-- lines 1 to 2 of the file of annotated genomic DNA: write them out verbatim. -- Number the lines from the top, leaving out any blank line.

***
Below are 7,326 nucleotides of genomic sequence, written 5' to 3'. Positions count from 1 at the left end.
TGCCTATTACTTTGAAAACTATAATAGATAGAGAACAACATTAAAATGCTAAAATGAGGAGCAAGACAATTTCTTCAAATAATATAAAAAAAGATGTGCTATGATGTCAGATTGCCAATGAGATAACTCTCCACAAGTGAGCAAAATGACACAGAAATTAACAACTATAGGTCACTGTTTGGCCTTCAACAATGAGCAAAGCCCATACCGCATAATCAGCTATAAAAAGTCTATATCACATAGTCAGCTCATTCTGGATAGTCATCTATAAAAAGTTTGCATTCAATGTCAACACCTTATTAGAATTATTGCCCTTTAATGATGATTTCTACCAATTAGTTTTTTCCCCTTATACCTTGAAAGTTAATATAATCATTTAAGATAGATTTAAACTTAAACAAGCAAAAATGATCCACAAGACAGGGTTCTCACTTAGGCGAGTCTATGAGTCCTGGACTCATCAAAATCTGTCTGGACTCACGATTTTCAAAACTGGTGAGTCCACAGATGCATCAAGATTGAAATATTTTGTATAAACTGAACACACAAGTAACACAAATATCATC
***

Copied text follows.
Below are 7,326 nucleotides of genomic sequence, written 5' to 3'. Positions count from 1 at the left end.
TGCCTATTACTTTGAAAACTATAATAGATAGAGAACAACATTAAAATGCTAAAATGAGGAGCAAGACAATTTCTTCAAATAATATAAAAAAAGATGTGCTATGATGTCAGATTGCCAATGAGATAACTCTCCACAAGTGAGCAAAATGACACAGAAATTAACAACTATAGGTCACTGTTTGGCCTTCAACAATGAGCAAAGCCCATACCGCATAATCAGCTATAAAAAGTCTATATCACATAGTCAGCTCATTCTGGATAGTCATCTATAAAAAGTTTGCATTCAATGTCAACACCTTATTAGAATTATTGCCCTTTAATGATGATTTCTACCAATTAGTTTTTTCCCCTTATACCTTGAAAGTTAATATAATCATTTAAGATAGATTTAAACTTAAACAAGCAAAAATGATCCACAAGACAGGGTTCTCACTTAGGCGAGTCTATGAGTCCTGGACTCATCAAAATCTGTCTGGACTCACGATTTTCAAAACTGGTGAGTCCACAGATGCATCAAGATTGAAATATTTTGTATAAACTGAACACACAAGTAACACAAATATCATC